Political Notebook

Harvard professor gets post at Pentagon

Newly elected congressman Scott Murphy of New York is a venture capitalist. Newly elected congressman Scott Murphy of New York is a venture capitalist.
April 25, 2009
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WASHINGTON - Harvard professor Ashton Carter has won confirmation as the Pentagon's top acquisitions official, after weeks of delay caused by two Alabama senators looking out for a home-state defense program.

Carter's nomination was approved on a voice vote by the Senate late Thursday, said a spokeswoman for the Senate Armed Services Committee, which held his confirmation hearing.

Republicans Richard Shelby and Jeff Sessions, who used the Senate prerogative of putting a "hold" on the nomination, dropped their objection after seeking assurances that Carter will not change the specifications for the $35 billion refueling tanker contract being sought by Northrop Grumman Corp., which would build the plane in Mobile, Ala.

Defense Secretary Robert M. Gates, who handpicked Carter, met earlier Thursday with Shelby on the issue.

Carter comes to the job with no weapons-buying experience or ties to the arms industry. Rather, he is a longtime academic and leading authority on arms control.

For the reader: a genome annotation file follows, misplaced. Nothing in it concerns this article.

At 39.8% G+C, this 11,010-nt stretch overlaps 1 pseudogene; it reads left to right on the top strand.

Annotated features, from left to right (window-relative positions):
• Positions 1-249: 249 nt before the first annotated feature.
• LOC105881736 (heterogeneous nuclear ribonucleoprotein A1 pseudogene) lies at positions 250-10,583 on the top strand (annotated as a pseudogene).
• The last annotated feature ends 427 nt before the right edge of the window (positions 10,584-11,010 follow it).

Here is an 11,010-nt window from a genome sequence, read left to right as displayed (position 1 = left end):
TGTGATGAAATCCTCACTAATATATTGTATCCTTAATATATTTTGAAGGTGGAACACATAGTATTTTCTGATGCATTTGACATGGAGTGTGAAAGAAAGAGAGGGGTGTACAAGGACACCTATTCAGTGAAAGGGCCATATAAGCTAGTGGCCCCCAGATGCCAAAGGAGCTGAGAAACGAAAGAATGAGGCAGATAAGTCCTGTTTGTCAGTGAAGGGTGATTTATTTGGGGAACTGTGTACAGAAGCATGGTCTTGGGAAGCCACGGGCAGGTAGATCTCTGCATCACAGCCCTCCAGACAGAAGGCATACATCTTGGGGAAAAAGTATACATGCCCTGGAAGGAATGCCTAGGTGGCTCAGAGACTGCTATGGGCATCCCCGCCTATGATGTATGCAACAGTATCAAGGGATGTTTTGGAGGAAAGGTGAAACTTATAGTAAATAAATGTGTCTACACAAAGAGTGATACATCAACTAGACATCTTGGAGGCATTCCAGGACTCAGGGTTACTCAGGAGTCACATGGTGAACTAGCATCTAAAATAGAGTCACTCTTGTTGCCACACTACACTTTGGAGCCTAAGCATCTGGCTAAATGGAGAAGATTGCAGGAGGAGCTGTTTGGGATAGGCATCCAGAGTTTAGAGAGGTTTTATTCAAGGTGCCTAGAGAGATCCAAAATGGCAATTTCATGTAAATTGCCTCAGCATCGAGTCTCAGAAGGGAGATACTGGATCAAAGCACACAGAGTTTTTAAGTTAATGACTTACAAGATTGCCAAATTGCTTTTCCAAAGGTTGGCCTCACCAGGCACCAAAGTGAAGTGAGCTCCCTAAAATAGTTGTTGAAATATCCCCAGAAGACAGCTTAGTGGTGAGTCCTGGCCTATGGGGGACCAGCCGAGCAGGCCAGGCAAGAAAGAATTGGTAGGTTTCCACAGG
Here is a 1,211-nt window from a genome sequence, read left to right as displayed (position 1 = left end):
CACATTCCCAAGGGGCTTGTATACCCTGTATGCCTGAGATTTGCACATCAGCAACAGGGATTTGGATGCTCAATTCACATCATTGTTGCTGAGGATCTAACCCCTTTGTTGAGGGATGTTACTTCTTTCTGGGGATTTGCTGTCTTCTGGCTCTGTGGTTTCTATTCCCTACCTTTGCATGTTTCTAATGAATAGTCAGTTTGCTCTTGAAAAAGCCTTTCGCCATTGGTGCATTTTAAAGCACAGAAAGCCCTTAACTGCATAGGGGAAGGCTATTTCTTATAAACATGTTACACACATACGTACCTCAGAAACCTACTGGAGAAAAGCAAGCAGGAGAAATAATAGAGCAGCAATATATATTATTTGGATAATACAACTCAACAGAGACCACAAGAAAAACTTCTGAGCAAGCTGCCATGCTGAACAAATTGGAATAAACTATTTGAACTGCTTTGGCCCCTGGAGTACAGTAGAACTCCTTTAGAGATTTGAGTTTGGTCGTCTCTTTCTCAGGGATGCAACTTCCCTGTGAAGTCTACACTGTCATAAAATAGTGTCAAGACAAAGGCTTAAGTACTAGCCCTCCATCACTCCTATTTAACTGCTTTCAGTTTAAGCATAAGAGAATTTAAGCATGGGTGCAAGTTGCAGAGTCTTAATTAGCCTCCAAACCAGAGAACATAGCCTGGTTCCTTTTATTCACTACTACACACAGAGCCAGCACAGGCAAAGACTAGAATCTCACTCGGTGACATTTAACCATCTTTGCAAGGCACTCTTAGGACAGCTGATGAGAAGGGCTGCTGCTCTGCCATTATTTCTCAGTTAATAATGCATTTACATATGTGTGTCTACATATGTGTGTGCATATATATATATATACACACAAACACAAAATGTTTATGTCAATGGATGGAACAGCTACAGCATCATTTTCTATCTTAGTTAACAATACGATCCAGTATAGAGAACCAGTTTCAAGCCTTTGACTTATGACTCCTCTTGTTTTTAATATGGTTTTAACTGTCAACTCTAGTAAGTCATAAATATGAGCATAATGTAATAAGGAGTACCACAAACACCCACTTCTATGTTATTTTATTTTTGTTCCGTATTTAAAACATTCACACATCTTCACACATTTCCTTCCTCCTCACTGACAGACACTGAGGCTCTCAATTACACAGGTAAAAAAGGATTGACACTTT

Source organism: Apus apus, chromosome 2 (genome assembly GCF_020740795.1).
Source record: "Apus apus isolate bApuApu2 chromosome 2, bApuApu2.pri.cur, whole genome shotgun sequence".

He replaces John Young, who has served as undersecretary of defense for acquisitions since November 2007.


Democratic shift continues in upstate N.Y. district
ALBANY, N.Y. - Almost a month after a special election that focused attention on President Obama's economic stimulus plan, Republican candidate Jim Tedisco bowed yesterday, handing Scott Murphy the third straight win for a Democrat in the heavily Republican upstate congressional District.

After the March 31 special election, the two were separated by only a handful of votes with thousands of absentee ballots to be counted.

Murphy, a venture capitalist multimillionaire from Missouri who has lived in New York for more than a decade, replaces Kirsten Gillibrand, who succeeded Hillary Rodham Clinton in the US Senate after Clinton was chosen to be Obama's secretary of state.


Union activist appointed senior adviser to Labor
WASHINGTON - President Obama has appointed a key union activist as senior adviser to Labor Secretary Hilda L. Solis, another sign of the influence that organized labor wields in the Obama administration.

Mary Beth Maxwell spent the past five years as executive director of American Rights at Work, a nonprofit pushing for passage of a bill to make it easier to form unions. She will serve as a liaison to a White House task force trying to raise the living standards of middle-class families by improving labor standards, boosting workplace safety, and protecting retirement security.

Democratic leaders in Congress hope to bring a version of the Employee Free Choice Act to a vote this summer and to rally enough votes to overcome an expected GOP filibuster.

Business groups strongly oppose the bill, which would remove the right of employers to demand a secret ballot election before workers could form unions.